5. When doming, do at least 3 separate pours to avoid overflows

And here we come to the very thing that prompted this post. I did this today. And I had a very frustrating evening as a result. I’m still pretty new to bezel charms and doming resin. I used to work exclusively in molds, but recently started working in bezels, and I really love them. That being said, they can be really annoying because they require more precision than molds. With a mold, you can fill to anywhere below the edge of the mold and get a perfect piece. However, with a bezel, you must fill to JUST the right level, or it’s no good. So here’s how to do it.

The first pour is just to create a base level of resin to fill most of the bezel. Let that sit for several hours until it is solid enough not to flow when tipped to one side. Now comes your second pour. The second pour should bring the resin level to the edge of the bezel, BUT BE VERY CAREFUL ON THIS STEP. Resin tends to expand slightly as it cures, so if you go too far up the edge, guess what’s going to happen? Your resin is going to overflow and create a sticky mess on the back of your bezel. So you get something like this:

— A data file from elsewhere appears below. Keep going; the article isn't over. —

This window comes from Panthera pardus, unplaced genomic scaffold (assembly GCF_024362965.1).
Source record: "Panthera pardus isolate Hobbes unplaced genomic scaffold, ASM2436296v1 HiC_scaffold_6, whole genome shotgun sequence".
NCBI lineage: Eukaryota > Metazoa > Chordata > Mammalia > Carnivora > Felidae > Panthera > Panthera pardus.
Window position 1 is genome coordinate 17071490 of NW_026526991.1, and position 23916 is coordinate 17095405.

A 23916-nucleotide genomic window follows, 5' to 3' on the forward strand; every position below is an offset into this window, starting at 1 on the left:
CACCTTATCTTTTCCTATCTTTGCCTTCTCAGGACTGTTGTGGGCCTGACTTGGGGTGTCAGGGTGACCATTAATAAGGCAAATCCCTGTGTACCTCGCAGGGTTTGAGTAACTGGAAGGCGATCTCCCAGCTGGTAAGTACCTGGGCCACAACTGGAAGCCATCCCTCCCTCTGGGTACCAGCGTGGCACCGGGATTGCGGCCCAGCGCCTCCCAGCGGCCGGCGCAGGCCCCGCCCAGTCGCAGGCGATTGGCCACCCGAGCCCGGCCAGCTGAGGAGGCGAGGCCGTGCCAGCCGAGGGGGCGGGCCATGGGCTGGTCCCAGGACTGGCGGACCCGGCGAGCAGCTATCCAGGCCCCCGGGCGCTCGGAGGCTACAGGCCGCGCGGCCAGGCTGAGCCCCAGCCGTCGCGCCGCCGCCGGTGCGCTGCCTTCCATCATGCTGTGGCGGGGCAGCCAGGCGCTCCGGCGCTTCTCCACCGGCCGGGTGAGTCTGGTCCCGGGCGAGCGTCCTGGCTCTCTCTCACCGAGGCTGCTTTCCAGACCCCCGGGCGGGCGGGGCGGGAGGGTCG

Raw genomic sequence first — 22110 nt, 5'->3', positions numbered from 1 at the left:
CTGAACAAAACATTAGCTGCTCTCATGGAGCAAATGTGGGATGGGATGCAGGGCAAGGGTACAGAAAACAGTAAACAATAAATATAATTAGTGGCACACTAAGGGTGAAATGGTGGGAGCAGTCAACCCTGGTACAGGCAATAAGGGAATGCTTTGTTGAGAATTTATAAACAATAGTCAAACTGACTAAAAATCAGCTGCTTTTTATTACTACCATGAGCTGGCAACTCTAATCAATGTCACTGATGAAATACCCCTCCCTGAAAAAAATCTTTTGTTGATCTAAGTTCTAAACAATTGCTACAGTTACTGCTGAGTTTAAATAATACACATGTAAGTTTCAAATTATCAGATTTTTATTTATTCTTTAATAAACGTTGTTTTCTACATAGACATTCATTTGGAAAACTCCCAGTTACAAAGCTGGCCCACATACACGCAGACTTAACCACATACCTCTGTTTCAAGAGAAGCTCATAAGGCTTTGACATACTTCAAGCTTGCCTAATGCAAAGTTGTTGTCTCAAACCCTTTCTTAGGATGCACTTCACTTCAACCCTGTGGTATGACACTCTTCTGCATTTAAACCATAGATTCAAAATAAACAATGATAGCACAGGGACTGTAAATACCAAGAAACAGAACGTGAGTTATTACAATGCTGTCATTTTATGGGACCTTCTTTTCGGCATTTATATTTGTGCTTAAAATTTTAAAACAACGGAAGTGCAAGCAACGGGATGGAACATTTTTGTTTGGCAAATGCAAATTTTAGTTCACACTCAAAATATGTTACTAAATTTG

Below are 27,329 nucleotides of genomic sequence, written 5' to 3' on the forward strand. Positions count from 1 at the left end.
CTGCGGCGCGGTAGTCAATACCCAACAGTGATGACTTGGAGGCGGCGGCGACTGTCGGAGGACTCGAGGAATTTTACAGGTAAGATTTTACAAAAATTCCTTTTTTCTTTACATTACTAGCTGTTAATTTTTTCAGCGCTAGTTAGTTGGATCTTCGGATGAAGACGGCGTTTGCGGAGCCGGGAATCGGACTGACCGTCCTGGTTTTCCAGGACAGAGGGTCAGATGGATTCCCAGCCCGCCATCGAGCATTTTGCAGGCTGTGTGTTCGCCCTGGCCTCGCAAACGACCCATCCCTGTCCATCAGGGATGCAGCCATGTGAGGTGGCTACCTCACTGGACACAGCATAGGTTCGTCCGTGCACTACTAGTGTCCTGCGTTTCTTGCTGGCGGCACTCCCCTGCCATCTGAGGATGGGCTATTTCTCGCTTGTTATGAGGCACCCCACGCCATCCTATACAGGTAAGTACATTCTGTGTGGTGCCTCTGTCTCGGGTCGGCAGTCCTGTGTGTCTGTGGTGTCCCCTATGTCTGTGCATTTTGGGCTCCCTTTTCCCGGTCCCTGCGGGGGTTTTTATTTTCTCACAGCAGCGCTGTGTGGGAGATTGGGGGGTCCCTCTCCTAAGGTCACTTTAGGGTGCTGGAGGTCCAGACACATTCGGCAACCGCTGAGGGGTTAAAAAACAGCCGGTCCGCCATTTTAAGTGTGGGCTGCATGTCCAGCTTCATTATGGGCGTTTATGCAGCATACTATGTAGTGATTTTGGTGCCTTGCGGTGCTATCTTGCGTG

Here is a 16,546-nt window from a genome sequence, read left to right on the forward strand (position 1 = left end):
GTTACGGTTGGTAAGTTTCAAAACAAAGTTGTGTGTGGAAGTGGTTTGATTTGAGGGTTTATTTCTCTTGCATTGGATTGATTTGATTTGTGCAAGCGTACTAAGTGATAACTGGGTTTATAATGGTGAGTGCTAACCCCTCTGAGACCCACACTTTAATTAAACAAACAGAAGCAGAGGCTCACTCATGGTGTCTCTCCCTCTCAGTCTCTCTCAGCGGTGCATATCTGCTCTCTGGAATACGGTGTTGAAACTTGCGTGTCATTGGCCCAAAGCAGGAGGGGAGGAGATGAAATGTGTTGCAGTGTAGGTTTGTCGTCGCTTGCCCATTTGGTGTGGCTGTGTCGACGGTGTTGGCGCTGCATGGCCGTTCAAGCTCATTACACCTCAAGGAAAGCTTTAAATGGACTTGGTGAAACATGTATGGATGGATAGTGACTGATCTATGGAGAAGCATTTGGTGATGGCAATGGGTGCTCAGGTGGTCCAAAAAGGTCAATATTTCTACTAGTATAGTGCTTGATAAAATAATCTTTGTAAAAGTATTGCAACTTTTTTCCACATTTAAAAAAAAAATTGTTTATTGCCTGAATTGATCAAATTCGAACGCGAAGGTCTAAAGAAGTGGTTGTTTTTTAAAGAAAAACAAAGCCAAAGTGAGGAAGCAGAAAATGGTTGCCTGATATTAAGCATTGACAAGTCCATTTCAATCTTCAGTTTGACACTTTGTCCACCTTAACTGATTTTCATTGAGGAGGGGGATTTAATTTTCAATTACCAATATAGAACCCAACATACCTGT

Sad Bones is sad.

These particular charms have built in loops at the top, which causes them not to lie flat when set on a table. So to make them level, I laid each one on top of a coin, in this case a nickel. Yeah. That nickel and the charm are now best friends and never want to part from one another’s company.